Presentation of the department
The Hellenistic period started when Alexander the Great entered Egypt in 332 BCE. After the death of Alexander in 323 BCE, Egypt was ruled by Ptolemy I, one of his army generals, then by Ptolemy’s descendants, for about 300 years. This period ended with the death of Cleopatra, the last Ptolemic queen, during 30 BCE. Cleopatra and Marcus Antonius were defeated by the Roman General Octavian who added Egypt to the Roman Empire. Egypt remained under the Roman rule until the Arab conquest in 641 CE.
The largest collection in the Bibliotheca Alexandrina Antiquities Museum dates back to the Greco-Roman period. It reflects the Greek and Roman religious concepts, and part of it represents some aspects of the daily life.
The Greek Period in Egypt
When Alexander the Great entered Egypt in 332 BCE he met with little resistance from the occupying Persian administration. Persians were hated by the native Egyptians for contemning the Egyptian religion and traditions, and also because of the violence that was exerted to assume control over them, Alexander was therefore welcomed by the Egyptians.
Alexander showed respect and esteem to the Egyptian gods. He visited the Oracle of Amon at the Siwa Oasis, renowned in the Greek world, and it disclosed the information that Alexander was the son of Amon.
It is certain that he initiated the foundation of the great city which was to bear his name on the site of the Rhakotis village. Alexander left in 331 BCE, Egypt was only part of the Empire which Alexander had conquered from the Persian king.
When Alexander died in 323, his Generals divided up the Empire. Perdicas, the holder of Alexander’s royal seal, failed to take Egypt, but Ptolemy, son of Lagos, did. Egypt was ruled by Ptolemy’s descendants for three centuries that ended by the suicide of Cleopatra VII in August 30 BCE.
The character of the Ptolemaic monarchy in Egypt set a style for other Hellenistic kingdoms. This style emerged from the Greco-Macedonian political awareness of the need to dominate Egypt and its resources and its people, and at the same time to turn the power of Egypt towards the context of a Mediterranean world to compose a large empire.
The last century of Ptolemaic rule is usually depicted as a rather gloomy stalemate; a period of decline in which the kings were merely puppets of Rome.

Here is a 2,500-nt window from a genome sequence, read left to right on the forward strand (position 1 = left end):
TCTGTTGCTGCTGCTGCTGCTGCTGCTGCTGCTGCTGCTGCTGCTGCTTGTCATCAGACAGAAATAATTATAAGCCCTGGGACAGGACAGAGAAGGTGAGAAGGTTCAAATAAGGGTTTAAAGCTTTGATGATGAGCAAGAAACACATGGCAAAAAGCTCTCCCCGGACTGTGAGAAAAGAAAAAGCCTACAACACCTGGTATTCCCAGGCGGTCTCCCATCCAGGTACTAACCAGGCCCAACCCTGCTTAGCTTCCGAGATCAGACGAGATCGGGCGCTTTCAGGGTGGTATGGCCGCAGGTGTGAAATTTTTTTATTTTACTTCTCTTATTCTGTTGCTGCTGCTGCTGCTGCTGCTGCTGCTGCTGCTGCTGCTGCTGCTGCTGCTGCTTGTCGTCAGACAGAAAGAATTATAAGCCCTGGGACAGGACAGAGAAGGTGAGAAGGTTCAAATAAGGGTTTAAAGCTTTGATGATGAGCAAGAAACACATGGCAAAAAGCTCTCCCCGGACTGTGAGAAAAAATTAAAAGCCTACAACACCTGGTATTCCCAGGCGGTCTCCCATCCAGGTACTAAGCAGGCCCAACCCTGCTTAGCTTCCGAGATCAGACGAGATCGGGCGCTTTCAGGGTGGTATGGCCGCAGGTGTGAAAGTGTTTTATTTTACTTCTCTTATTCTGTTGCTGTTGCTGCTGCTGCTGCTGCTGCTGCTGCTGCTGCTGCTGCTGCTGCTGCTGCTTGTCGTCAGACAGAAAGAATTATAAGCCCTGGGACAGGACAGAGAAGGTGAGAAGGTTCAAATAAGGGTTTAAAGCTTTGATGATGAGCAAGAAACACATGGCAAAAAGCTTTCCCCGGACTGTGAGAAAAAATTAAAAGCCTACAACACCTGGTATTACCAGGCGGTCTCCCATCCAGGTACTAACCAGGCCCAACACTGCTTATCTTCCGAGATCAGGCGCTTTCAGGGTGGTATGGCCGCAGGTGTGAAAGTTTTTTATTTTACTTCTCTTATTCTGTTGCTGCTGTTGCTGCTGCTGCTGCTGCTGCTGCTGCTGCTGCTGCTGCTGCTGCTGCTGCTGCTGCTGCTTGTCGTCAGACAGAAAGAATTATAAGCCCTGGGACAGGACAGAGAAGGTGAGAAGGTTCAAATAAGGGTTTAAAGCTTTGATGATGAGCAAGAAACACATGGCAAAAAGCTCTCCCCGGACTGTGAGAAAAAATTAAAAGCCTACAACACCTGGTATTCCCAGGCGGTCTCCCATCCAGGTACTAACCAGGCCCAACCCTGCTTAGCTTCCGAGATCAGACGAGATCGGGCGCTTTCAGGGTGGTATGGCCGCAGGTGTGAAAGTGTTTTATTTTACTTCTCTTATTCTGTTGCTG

The last and most famous of the Ptolemaic rulers, was Cleopatra VII, she intended to revive of the Ptolemaic Dynasty through the Roman Generals. The first victim of her charm was Julius Caesar, one of the greatest Roman leaders. After he left Egypt, Cleopatra was pregnant with a son whom she named Caesar then to be known as Ptolemy Caesarion.
Following Julius Caesar’s death, came Marcus Antonius, and let us not ignore Cleopatra’s ambitions to make Marcus Antonius help restore the great imperialist days of her ancestors. Marcus Antonius helped Cleopatra set a temporary stability which was ravaged by the Roman leader Octavian or Augustus, when they met at the naval battle at Actium, in western Greece, in September 31 BCE. It proved to be the swan-song of the once great Ptolemaic navy, and the once great Ptolemaic kingdom.
Antonius and Cleopatra fled to Alexandria, and ten months later Alexandria was conquered, and Cleopatra died on 12 August, her son Caesarion too. Then Rome was declared as an Empire and Egypt as a Roman state.
Early references which are depended on in the study of Roman history indicate that the Roman army came to Italy as part of a migration from the city of Troy. The leader of that migration was 'Aeneas', one of the heroes of Troy.
The story goes that two of Aeneas's grandchildren from the union between his son and the goddess Aphrodite (Greek goddess of beauty) were Romulus and Remus. They were by the river when the current grabbed them. They hung on to some fig tree branches that were floating on the water and were saved by a suckling she-wolf who suckled them with her own litter. They were eventually found by a shepherd who brought them up until they grew strong. He took them afterwards to the temple god.
The priests at the temple prophesied that one of these boys would become the founder of a city which would become eternal near the mouth of the river Tiber. The two brothers fought each other and Romulus killed his brother Remus and founded the city of Rome around 753 B.C.
The Roman Era in Egypt
While Hellenistic kingdoms fell one after the other into the hands of the Romans, Egypt managed to remain independent of Rome until 30B.C., after the naval Battle of Actium, when Octavius annexed Egypt after the death of Antony and Cleopatra, thus ending the Ptolemaic Dynasty which lasted three centuries in Egypt.
30 B.C. is considered the end of the Republican era and the beginning of the Imperial era in Rome, when the title of Princeps replaced that of Consul. This title was given to Emperor Augustus in 23 B.C.
Emperor Augustus (the great-nephew of Julius Caesar) was the first Roman Emperor. He minted a commemorative coin on the annexation of Egypt which carried the image of a crocodile, the most famous Nilotic creature. He wrote the words 'Aegypto Capta, meaning the capturing of Egypt, as its capture had always been an economic ambition of Rome. Rome imposed heavy financial taxes on Egypt and taxes in the form of shipping Egyptian agricultural produce gratis.
Egypt was famous then for its production of papyrus and glass which were also shipped to the entire Roman empire, along with stones and minerals, such as porphyry and granite to be used in Rome in sculpture and in architecture.
The Romans continued their policy of building temples and new cities and Egypt during the Roman era was more open to the rest of the world than heretofore. Greek was still the official language alongside Latin.
Many emperors reigned from 30B.C. to 396 A.D. By 300-400 A.D. most Egyptians embraced Christianity.